Computer aided interactive gene network simulations including stochastic molecular kinetics and noise
Johannes Hettich and Christof M. Gebhardt
Recent next generation sequencing and single molecule methodologies provide functional insights into gene regulatory networks beyond Boolean interactions, including the number, binding modes and kinetic rates of transcription factors and the kinetics of gene bursting. We report CaiNet, a fast computer aided interactive network simulation environment to set up and simulate arbitrary gene regulatory networks. CaiNet automatically compiles a network laid out in a graphical user interface into a fast hybrid stochastic-deterministic simulation framework without further mathematical knowledge or input by the user. Stochastic noise can optionally be omitted for simplified deterministic solutions. We validate CaiNet by comparison with Gillespie simulations using an auto feedback motive. We apply CaiNet to the circadian clock and find that temporally modulated external input signals allow regulating the periodicity of oscillations in a nested network topology. We further use CaiNet to simulate the temporal behavior of the pluripotency network, using published kinetic parameters where possible, as it transits from the naive state to germ layer lineages upon changes in signal inputs.
Artifact Formation in Single Molecule Localization Microscopy
Jochen M. Reichel, Thomas Vomhof, Jens Michaelis
We investigate the influence of different accuracy-detection rate trade-offs on image reconstruction in single molecule localization microscopy. Our main focus is the investigation of image artifacts experienced when using low localization accuracy, especially in the presence of sample drift and inhomogeneous background. In this context we present a newly developed SMLM software termed FIRESTORM which is optimized for high accuracy reconstruction. For our analysis we used in silico SMLM data and compared the reconstructed images to the ground truth data. We observe two discriminable reconstruction populations of which only one shows the desired localization behavior.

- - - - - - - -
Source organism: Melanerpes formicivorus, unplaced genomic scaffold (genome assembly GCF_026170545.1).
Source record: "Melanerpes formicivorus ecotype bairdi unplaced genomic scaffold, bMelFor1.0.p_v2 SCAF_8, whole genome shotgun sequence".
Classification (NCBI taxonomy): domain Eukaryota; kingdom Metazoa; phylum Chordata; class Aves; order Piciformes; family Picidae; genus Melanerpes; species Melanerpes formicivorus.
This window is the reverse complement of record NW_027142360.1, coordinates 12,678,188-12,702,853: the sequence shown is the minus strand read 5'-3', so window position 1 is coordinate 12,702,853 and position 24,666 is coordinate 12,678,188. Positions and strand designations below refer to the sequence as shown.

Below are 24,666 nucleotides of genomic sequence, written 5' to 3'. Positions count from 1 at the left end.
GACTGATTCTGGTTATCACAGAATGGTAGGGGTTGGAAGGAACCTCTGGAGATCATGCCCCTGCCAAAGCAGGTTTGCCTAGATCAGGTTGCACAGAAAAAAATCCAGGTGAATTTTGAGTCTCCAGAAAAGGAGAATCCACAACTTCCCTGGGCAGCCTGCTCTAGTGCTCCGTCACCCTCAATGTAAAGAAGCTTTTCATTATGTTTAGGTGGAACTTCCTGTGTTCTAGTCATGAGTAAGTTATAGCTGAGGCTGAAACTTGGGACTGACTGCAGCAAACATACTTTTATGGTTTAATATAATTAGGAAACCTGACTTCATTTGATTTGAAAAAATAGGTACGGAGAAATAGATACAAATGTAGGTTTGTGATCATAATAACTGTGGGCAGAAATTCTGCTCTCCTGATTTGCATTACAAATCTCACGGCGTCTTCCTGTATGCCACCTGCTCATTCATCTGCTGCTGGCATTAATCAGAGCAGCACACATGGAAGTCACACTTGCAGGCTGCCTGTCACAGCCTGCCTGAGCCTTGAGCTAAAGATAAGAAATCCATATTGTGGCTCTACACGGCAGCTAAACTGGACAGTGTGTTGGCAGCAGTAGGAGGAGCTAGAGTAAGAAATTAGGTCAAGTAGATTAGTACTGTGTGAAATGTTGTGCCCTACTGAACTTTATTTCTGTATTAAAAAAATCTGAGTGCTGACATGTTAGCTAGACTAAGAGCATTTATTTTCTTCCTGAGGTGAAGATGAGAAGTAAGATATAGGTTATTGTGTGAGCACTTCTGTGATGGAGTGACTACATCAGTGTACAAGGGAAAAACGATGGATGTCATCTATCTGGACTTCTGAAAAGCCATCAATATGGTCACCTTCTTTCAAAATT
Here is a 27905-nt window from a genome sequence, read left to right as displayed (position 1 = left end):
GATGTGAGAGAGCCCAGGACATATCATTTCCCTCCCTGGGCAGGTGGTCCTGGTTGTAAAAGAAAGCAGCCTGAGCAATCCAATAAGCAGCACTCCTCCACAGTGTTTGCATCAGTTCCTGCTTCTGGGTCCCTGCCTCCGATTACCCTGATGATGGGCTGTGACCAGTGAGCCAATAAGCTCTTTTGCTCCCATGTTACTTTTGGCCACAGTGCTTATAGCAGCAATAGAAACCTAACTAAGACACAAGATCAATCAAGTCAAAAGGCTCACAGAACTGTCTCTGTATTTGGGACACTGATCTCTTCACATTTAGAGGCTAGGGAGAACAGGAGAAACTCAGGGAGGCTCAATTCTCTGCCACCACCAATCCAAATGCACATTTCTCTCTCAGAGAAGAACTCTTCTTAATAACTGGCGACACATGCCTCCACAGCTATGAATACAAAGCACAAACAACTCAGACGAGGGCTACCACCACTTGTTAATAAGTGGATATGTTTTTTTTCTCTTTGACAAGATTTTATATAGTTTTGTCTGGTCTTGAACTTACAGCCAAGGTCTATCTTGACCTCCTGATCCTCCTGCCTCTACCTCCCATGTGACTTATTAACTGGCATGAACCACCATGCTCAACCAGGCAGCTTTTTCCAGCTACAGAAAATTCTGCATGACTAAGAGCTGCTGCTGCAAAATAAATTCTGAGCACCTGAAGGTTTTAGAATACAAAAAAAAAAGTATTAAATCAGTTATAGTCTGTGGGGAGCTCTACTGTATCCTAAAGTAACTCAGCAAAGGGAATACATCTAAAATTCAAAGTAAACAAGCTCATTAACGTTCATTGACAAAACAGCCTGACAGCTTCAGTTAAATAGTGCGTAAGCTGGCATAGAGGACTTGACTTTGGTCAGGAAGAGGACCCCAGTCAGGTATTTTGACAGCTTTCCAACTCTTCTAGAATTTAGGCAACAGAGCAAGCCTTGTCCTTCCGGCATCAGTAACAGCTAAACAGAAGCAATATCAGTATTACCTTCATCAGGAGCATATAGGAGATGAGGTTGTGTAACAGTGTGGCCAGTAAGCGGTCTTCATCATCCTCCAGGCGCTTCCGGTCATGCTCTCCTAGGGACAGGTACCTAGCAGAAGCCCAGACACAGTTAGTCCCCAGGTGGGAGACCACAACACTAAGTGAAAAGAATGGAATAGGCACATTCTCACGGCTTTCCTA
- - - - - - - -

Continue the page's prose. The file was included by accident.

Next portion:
bioRxiv preprint first posted online Jul. 12, 2019
Inferring quantity and qualities of superimposed reaction rates in single molecule survival time distributions
Matthias Reisser, Johannes Hettich, Timo Kuhn, View ORCID ProfileJ. Christof M. Gebhardt
Actions of molecular species, for example binding of transcription factors to chromatin, are intrinsically stochastic and may comprise several mutually exclusive pathways. Inverse Laplace transformation in principle resolves the rate constants and frequencies of superimposed reaction processes, however current approaches are challenged by single molecule fluorescence time series prone to photobleaching. Here, we present a genuine rate identification method (GRID) that infers the quantity, rates and frequencies of dissociation processes from single molecule fluorescence survival time distributions using a dense grid of possible decay rates. In particular, GRID is able to resolve broad clusters of rate constants not accessible to common models of one to three exponential decay rates. We validate GRID by simulations and apply it to the problem of in-vivo TF-DNA dissociation, which recently gained interest due to novel single molecule imaging technologies. We consider dissociation of the transcription factor CDX2 from chromatin. GRID resolves distinct, decay rates and identifies residence time classes overlooked by other methods. We confirm that such sparsely distributed decay rates are compatible with common models of TF sliding on DNA.